The Tides of Taste: 10 Films That I Admire.

January 24, 2017 | We all have a list of top ten films, this isn’t that. This is ten films that inspire my march across the landscape of filmmaking.

Michael Curtiz’s (Age 54) Casablanca (1942)

Michael Curtiz’s (Age 54) Casablanca (1942), in my opinion, is a perfect movie. One that I attach sentimental value to as well as possessing bold direction, excellent storycraft, and unparalleled acting chemistry. By far my favorite aspect, this movie is a period piece filmed contemporaneously while the world was at war.

Akira Kurosawa’s (Age 42) Ikiru (1952)

Sometimes, a film speaks straight to the heart. Akira Kurosawa’s (Age 42) Ikiru (1952) is one of those movies. It tells the story of an elderly civil servant who longed to make a difference only to realize being a civil servant is anything but being a paper-pusher. Upon discovering the fragility of life Kanji sets out to make that difference he promised so many years ago. Kurosawa simply tells us life is fragile, pursue the deepest and best you.

Sergio Leone’s (Age 35) A Fistful of Dollars (1964)

Blood, guts, and rock’n’roll. Sergio Leone’s (Age 35) A Fistful of Dollars (1964) breaks open a whole new genre of film and launches the careers of a future filmmaking elites like Clint Eastwood. Influenced heavily by Kurosawa, Leone took a rift on one the the legend’s samurai tales. Leone transforms the Italian landscape into a ruthless western town not ready for a new gunslinger nor a “man with no name.”

Ridley Scott’s (Age 42) Alien (1979)

Creeping. That’s the feeling I get every time I find myself in outer space trapped in Ridley Scott’s (Age 42) Alien (1979) world. This movie for its shear build of terror and suspense makes this film solid gold. Throw in a powerhouse of a female character, a strong lead anchored by Sigorny Weaver, and Ridley’s uncanny ability to construct a world right before our eyes and you’re left with pure emotional terror.

Ivan Reitman’s (Age 38) Ghostbusters (1984)

“Call it fate, call it luck, call it karma…” but I believe I was desitined to be a fan of this movie. A pure fun loving popcorn movie from my childhood. I know almost the entirety of the script and have driven my wife insane with the number of times this flick is on the DVR. But, there is no way around it, Ivan Reitman’s (Age 38) Ghostbusters (1984) is a classic for my childhood memories and the amazing humor and chemistry unleashed by this amazing comedic cast.

Steven Spielberg’s (Age 43) Indiana Jones and the Last Crusade (1989)

The eighties and nineties were ripe with adventure flicks that turned into sentimental motion pictures for myself. Steven Spielberg’s (Age 43) Indiana Jones and the Last Crusade (1989) is one such film, character, and franchise. Secretly, I think concentrated on classical archaeology as a college student because of the whims and adventures that Indie went on. Thankfully I realized that dig sites were fun but not my passion and I continued down the path of self discovery.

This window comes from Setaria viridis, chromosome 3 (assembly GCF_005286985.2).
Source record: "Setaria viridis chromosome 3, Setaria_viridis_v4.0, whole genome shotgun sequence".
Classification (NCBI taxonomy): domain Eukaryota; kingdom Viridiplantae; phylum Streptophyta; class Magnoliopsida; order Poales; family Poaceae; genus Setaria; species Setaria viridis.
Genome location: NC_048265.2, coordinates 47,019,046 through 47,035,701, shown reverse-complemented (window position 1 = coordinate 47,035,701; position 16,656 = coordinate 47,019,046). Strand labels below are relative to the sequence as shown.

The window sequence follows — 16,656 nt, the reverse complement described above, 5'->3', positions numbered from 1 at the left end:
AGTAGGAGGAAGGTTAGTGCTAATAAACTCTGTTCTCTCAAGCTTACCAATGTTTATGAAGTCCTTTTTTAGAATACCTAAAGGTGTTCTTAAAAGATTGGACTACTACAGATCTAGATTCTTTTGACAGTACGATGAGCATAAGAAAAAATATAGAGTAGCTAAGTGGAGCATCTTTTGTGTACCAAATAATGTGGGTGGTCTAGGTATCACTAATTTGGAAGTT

Tony Scott’s (Age 46) Days of Thunder (1990)

Fun. That’s the feeling I get every time I hop in the stockcar along side Cole Trickle (Cruise) as he pursues the dream of NASCAR glory. Tony Scott’s (Age 46) Days of Thunder (1990) is a swashbuckling adventure chasing NASCAR drivers across the country as they race for eternal glory. Scott masterfully juxtaposes the title dreams against the nightmare realities of fiery crashes and loss of self. Days of Thunder’s title perfectly echos its motorized rallying cry — power, more power.

Stanley Kubrick’s (Age 71) Eyes Wide Shut (1999)

Stanley Kubrick’s Eyes Wide Shut (1999) is a seminal work. Most argue 2001 A Space Odyssey or Clockwork Orange are his masterpieces, however, this movie plays with his own personal paranoia and leaves the viewer with a new awakened perspective on their own accord — in a marriage the viewer is forced to decided what is the difference between doing and dreaming of doing?

Another excellent reason why this movie motivates me is the camerawork, the meticulous detail and the amazing ability to play with lighting at night to strike a desired mood. (Mental Floss’ 20 Facts About EWS)

Paolo Sorrentino’s (Age 38) Il Divo (2008)

A similar footprint to Kubrick’s style, Sorrentino is a filmmaker who knows that silence can create anxieties. He is also a master craftsman at casting. In Paolo Sorrentino’s (Age 38) Il Divo (2008) we feel the story of the late Italian Prime Minister who some call a wolf, others a criminal, even more a political god, but above all calculating. This is one movie worth riding all the way through to experience the corruption of the Italian Parliament.

Robert Zemeckis’ (Age 64) Allied (2016)

The latest addition to my list, Robert Zemeckis’ (Age 64) Allied (2016) is one that I need to see a few more times before it cements itself on the list. However, an excellent story and even better cinematography, this film is a masterclass in Hitchcockian composition. Stylized as Casablanca in reverse, Zemeckis, like Curtiz, paints a world where I am immediately enthralled and removed from my daily worries. Allied is a different kind of popcorn movie — a cinematographer’s one.